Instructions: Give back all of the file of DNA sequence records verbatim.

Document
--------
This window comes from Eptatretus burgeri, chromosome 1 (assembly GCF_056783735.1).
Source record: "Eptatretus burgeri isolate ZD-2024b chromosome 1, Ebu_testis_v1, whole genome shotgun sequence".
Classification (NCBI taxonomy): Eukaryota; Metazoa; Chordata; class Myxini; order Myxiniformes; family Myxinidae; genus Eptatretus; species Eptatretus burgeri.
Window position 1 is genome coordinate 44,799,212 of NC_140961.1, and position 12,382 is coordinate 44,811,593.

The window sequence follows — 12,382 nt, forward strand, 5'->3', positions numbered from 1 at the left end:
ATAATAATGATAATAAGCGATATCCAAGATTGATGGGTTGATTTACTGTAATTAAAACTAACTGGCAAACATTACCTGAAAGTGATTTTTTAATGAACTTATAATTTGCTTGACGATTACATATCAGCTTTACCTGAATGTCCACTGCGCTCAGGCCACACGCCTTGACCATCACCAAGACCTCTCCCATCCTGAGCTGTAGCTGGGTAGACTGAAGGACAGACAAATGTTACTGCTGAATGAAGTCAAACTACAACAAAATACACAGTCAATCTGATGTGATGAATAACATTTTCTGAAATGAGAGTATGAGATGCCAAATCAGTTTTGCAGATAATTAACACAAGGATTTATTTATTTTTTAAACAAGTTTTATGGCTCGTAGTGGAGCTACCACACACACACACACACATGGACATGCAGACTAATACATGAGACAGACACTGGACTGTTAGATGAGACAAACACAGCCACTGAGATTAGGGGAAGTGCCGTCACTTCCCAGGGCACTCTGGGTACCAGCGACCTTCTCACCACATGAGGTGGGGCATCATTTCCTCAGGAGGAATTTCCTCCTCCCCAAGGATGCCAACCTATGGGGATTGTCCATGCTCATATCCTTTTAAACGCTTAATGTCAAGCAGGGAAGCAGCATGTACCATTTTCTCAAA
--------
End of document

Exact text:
This window comes from Eptatretus burgeri, chromosome 1 (assembly GCF_056783735.1).
Source record: "Eptatretus burgeri isolate ZD-2024b chromosome 1, Ebu_testis_v1, whole genome shotgun sequence".
Classification (NCBI taxonomy): Eukaryota; Metazoa; Chordata; class Myxini; order Myxiniformes; family Myxinidae; genus Eptatretus; species Eptatretus burgeri.
Window position 1 is genome coordinate 44,799,212 of NC_140961.1, and position 12,382 is coordinate 44,811,593.

The window sequence follows — 12,382 nt, forward strand, 5'->3', positions numbered from 1 at the left end:
ATAATAATGATAATAAGCGATATCCAAGATTGATGGGTTGATTTACTGTAATTAAAACTAACTGGCAAACATTACCTGAAAGTGATTTTTTAATGAACTTATAATTTGCTTGACGATTACATATCAGCTTTACCTGAATGTCCACTGCGCTCAGGCCACACGCCTTGACCATCACCAAGACCTCTCCCATCCTGAGCTGTAGCTGGGTAGACTGAAGGACAGACAAATGTTACTGCTGAATGAAGTCAAACTACAACAAAATACACAGTCAATCTGATGTGATGAATAACATTTTCTGAAATGAGAGTATGAGATGCCAAATCAGTTTTGCAGATAATTAACACAAGGATTTATTTATTTTTTAAACAAGTTTTATGGCTCGTAGTGGAGCTACCACACACACACACACACATGGACATGCAGACTAATACATGAGACAGACACTGGACTGTTAGATGAGACAAACACAGCCACTGAGATTAGGGGAAGTGCCGTCACTTCCCAGGGCACTCTGGGTACCAGCGACCTTCTCACCACATGAGGTGGGGCATCATTTCCTCAGGAGGAATTTCCTCCTCCCCAAGGATGCCAACCTATGGGGATTGTCCATGCTCATATCCTTTTAAACGCTTAATGTCAAGCAGGGAAGCAGCATGTACCATTTTCTCAAA